That’s the quandary facing the third group of companies, the ones that are neither carriers nor content providers: how to claim a place on the mobile-TV network. Though each has a different business model, they all want to force a wedge between the other two groups. For some, that means building the back-end technology that allows mobile carriers to deliver television to cell phones. If a company can integrate itself into the mobile network, becoming a vital part of the delivery process, it can then give itself leverage when it comes to collecting a piece of the data-service-fee pie.
But some third-party companies want to do more than develop technology. In 2003, Sprint wanted to launch cell-phone television, but it had neither the technology nor the content. So Sprint turned to Emeryville, CA-based MobiTV, which at the time was called Idetic. The MobiTV service included a back-end architecture for delivering television to cell phones and access to a group of content partners willing to provide shows.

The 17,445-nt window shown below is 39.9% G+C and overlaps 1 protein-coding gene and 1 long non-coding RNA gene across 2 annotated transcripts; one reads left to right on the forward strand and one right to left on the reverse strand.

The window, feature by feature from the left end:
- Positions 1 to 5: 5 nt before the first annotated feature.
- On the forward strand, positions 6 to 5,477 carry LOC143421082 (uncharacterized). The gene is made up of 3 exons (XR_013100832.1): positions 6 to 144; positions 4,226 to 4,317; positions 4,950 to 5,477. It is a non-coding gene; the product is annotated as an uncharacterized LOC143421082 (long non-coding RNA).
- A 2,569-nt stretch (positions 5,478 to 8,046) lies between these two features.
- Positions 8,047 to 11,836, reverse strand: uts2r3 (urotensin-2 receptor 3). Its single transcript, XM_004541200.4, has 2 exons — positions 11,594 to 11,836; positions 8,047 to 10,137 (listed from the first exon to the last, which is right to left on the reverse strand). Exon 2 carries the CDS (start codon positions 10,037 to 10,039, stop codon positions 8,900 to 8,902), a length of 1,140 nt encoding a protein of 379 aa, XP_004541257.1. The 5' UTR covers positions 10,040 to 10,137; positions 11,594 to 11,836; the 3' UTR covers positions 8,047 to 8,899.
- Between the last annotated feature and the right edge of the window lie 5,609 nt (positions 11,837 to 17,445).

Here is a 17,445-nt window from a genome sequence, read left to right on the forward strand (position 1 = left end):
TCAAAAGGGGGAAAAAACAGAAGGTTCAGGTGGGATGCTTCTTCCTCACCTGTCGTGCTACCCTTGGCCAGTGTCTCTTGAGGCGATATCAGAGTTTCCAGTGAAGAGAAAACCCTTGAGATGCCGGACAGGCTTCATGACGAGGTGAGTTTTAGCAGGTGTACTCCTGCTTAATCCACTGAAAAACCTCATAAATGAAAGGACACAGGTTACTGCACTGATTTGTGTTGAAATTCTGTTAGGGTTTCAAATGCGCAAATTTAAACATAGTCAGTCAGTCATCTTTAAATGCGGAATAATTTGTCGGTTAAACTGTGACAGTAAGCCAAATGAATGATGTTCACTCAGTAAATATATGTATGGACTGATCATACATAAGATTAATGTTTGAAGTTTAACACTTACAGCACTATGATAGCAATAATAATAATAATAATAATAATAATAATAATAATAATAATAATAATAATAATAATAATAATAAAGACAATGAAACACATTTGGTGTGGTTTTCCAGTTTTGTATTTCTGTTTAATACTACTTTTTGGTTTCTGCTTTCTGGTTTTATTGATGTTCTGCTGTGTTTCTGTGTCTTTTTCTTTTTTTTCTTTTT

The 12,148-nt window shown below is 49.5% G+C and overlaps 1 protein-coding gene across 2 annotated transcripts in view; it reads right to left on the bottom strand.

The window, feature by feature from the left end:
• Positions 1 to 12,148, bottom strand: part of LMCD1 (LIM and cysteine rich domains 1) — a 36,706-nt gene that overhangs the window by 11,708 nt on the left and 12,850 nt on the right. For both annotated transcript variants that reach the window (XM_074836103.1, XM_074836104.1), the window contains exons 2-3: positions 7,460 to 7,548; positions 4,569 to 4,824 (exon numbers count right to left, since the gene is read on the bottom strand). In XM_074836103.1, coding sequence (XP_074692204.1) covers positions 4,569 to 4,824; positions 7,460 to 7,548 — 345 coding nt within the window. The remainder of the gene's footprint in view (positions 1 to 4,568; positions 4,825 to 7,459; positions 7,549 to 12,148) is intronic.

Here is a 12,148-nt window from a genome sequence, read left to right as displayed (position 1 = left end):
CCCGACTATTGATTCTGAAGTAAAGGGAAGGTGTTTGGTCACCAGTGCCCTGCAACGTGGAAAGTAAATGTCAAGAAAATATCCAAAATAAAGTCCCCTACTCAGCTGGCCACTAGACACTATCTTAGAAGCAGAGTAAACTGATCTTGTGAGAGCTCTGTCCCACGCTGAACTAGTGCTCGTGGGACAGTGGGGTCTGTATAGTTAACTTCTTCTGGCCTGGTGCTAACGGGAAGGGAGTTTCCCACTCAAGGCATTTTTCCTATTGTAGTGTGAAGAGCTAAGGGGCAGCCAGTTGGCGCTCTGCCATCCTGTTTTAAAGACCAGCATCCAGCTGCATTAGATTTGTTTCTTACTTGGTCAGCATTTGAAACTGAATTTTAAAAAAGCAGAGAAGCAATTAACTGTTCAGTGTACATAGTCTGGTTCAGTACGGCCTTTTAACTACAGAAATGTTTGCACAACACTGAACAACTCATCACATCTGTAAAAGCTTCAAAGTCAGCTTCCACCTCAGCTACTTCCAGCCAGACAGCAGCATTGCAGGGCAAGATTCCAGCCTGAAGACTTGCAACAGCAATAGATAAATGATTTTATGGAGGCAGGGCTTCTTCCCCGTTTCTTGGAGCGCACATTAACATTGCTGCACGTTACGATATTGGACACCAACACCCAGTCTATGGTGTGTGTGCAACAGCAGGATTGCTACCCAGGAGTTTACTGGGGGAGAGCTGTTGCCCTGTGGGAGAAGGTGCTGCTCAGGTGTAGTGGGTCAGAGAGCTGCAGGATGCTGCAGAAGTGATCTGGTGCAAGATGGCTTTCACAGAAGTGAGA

Today, MobiTV is one of the most successful mobile-TV services, with more than 500,000 individual subscribers paying $9.99 a month to mobile carriers (which, like cable providers, then divvy up the pie and pay MobiTV a percentage) for two- to three-minute video clips and live streams from dozens of broadcasters – including Fox Sports, MSNBC, the Discovery Channel, and the Weather Channel – along with new services such as Mobi-MLB, which offers live audio broadcasts of every major-league baseball game.
The problem for MobiTV is that it could easily be swept aside by San Diego’s Qualcomm, one of the largest makers of communication chips for cell phones. Qualcomm is currently developing both a proprietary system to deliver video to mobile phones and its own subsidiary content-aggregating service.
But as the heavyweights try to corner the mobile-TV market by simply repurposing highlights from news, entertainment, and sports programming, the best hope for innovative content may lie with companies like Sherman Oaks, CA’s GoTV. GoTV’s original programming, created with the smaller screen size of the mobile phone in mind, could be to mobile TV what the music video was to cable television in the 1980s: content perfectly tailored to the new medium. Whether it will be the small companies or the big companies that produce the most-popular mobile-TV content remains to be seen. What’s certain is that all content providers will spend a lot of their time seeking audiences with the carriers.
Brad King is Technology Review’s Web producer and senior editor.